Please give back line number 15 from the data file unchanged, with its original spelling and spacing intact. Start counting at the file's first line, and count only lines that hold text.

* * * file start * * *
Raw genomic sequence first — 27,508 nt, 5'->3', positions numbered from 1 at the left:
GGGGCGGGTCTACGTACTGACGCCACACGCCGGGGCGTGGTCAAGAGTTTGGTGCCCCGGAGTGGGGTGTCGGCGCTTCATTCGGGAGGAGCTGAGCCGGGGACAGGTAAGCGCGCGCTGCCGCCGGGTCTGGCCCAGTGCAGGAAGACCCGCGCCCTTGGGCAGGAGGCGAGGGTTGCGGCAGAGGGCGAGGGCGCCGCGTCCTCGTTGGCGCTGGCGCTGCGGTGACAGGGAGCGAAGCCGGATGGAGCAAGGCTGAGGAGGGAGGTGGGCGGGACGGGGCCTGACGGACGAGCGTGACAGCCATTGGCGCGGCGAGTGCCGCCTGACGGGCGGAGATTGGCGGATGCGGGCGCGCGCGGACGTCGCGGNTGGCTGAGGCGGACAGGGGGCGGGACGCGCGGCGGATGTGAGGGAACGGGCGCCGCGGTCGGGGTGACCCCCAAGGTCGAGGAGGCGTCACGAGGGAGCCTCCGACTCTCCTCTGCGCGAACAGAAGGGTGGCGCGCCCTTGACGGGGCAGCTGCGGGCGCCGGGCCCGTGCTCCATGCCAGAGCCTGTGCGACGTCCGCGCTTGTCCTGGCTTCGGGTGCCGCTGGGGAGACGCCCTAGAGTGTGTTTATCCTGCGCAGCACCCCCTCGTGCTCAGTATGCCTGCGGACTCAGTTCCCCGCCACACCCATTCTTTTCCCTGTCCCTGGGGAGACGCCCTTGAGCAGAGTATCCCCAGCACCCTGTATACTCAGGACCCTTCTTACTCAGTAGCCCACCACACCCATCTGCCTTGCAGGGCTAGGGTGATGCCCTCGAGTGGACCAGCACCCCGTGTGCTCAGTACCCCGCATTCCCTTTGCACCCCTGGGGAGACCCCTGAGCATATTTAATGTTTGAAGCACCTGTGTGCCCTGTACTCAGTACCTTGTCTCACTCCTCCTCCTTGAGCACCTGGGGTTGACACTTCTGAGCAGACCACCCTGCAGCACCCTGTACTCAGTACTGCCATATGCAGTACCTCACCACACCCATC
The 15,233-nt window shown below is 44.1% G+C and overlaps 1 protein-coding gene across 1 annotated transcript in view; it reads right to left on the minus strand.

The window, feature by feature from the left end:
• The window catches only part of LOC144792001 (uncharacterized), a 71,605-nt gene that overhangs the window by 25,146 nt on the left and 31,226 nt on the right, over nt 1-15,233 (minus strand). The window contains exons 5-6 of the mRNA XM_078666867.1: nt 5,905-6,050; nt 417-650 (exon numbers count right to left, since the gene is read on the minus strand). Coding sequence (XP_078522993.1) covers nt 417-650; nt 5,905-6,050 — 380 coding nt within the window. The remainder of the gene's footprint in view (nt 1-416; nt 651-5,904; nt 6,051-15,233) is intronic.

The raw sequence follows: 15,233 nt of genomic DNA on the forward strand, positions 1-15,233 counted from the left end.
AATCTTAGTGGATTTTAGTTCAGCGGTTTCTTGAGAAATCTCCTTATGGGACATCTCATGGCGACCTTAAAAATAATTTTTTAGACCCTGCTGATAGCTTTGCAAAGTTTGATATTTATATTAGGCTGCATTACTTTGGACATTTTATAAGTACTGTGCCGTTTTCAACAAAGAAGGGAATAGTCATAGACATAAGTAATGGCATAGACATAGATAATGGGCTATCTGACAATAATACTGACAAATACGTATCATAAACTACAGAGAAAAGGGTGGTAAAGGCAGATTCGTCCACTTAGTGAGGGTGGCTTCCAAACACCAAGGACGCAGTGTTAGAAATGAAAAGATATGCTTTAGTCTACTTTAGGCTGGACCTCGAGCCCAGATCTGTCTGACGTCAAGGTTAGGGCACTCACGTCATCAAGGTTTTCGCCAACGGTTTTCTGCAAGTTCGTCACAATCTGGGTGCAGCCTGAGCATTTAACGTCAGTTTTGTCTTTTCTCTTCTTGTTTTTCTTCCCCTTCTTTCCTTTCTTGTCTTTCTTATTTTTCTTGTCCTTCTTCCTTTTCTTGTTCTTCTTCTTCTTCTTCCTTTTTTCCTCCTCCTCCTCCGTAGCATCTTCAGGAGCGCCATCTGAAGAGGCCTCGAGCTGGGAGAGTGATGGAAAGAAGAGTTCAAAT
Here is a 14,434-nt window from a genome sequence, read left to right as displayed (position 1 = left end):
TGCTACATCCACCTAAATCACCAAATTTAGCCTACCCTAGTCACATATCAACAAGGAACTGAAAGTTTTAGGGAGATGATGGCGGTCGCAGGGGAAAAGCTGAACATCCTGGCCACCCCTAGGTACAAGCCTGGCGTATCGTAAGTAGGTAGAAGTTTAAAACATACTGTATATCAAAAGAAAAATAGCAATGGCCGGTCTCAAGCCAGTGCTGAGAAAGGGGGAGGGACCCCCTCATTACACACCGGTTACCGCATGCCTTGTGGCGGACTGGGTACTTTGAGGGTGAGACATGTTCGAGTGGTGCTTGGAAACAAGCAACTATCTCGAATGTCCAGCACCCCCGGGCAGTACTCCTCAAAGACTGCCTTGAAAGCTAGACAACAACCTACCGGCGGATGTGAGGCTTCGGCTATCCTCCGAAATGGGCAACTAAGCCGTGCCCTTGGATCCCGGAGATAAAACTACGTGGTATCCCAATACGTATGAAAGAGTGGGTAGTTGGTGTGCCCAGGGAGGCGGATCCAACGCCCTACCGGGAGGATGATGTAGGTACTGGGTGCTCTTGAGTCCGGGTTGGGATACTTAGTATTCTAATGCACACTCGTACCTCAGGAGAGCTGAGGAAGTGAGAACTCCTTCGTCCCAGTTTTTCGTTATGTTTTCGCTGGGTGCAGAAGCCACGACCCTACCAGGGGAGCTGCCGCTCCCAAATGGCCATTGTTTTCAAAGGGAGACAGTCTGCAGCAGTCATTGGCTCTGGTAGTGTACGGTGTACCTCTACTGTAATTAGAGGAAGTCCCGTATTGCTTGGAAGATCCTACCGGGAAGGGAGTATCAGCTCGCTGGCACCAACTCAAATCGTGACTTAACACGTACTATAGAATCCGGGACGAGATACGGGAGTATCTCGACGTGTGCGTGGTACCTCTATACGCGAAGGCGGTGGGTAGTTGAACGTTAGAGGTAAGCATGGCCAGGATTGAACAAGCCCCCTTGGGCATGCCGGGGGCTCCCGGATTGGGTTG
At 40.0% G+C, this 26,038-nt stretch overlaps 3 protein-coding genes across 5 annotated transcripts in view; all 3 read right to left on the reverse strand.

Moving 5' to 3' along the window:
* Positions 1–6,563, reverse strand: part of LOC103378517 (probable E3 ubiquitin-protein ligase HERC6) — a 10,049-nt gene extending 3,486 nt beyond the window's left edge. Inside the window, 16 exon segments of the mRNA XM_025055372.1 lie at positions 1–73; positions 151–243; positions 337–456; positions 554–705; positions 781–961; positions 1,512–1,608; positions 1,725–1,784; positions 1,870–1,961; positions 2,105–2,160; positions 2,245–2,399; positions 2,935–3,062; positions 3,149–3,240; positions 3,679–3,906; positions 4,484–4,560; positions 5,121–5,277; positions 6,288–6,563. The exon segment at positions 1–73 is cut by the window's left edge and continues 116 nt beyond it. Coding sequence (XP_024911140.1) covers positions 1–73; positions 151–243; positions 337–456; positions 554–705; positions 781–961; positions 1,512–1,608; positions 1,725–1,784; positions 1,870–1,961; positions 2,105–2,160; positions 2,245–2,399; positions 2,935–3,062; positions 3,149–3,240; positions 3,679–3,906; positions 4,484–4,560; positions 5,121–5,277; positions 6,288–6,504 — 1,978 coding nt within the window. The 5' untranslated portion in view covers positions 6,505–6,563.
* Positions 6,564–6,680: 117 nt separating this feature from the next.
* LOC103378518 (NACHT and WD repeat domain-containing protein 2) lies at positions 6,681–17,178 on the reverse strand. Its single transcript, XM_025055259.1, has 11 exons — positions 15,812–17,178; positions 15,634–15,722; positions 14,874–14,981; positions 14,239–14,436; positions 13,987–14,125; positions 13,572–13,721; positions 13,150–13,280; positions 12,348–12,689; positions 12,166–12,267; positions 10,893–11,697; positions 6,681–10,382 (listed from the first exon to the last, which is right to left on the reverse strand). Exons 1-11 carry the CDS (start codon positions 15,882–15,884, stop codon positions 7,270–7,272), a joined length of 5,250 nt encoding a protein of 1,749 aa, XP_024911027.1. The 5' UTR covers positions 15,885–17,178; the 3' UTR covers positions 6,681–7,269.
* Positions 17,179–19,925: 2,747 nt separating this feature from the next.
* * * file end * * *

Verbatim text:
* Positions 17,179–19,925: 2,747 nt separating this feature from the next.